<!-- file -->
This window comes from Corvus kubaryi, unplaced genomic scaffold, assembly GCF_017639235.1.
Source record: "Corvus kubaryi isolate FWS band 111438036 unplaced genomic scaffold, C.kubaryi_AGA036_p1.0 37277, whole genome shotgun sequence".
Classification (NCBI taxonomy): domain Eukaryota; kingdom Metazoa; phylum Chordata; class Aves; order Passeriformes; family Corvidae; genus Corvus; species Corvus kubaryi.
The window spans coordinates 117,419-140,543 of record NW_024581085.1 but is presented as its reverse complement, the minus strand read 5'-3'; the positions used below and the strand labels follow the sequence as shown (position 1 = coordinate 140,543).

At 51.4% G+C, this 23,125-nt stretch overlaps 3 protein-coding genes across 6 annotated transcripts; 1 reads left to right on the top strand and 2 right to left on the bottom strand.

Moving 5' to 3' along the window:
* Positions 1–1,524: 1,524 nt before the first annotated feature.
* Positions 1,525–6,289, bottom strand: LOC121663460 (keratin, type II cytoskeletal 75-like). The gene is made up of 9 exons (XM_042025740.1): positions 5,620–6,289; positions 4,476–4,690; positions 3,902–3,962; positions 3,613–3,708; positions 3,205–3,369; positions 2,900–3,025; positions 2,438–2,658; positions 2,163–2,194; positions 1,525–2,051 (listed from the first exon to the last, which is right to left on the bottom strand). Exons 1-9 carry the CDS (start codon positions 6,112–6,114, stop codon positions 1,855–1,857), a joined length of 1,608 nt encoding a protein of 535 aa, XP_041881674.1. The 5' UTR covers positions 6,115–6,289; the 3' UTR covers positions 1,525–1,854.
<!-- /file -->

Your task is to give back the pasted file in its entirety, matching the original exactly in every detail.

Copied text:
This window comes from Corvus kubaryi, unplaced genomic scaffold, assembly GCF_017639235.1.
Source record: "Corvus kubaryi isolate FWS band 111438036 unplaced genomic scaffold, C.kubaryi_AGA036_p1.0 37277, whole genome shotgun sequence".
Classification (NCBI taxonomy): domain Eukaryota; kingdom Metazoa; phylum Chordata; class Aves; order Passeriformes; family Corvidae; genus Corvus; species Corvus kubaryi.
The window spans coordinates 117,419-140,543 of record NW_024581085.1 but is presented as its reverse complement, the minus strand read 5'-3'; the positions used below and the strand labels follow the sequence as shown (position 1 = coordinate 140,543).

At 51.4% G+C, this 23,125-nt stretch overlaps 3 protein-coding genes across 6 annotated transcripts; 1 reads left to right on the top strand and 2 right to left on the bottom strand.

Moving 5' to 3' along the window:
* Positions 1–1,524: 1,524 nt before the first annotated feature.
* Positions 1,525–6,289, bottom strand: LOC121663460 (keratin, type II cytoskeletal 75-like). The gene is made up of 9 exons (XM_042025740.1): positions 5,620–6,289; positions 4,476–4,690; positions 3,902–3,962; positions 3,613–3,708; positions 3,205–3,369; positions 2,900–3,025; positions 2,438–2,658; positions 2,163–2,194; positions 1,525–2,051 (listed from the first exon to the last, which is right to left on the bottom strand). Exons 1-9 carry the CDS (start codon positions 6,112–6,114, stop codon positions 1,855–1,857), a joined length of 1,608 nt encoding a protein of 535 aa, XP_041881674.1. The 5' UTR covers positions 6,115–6,289; the 3' UTR covers positions 1,525–1,854.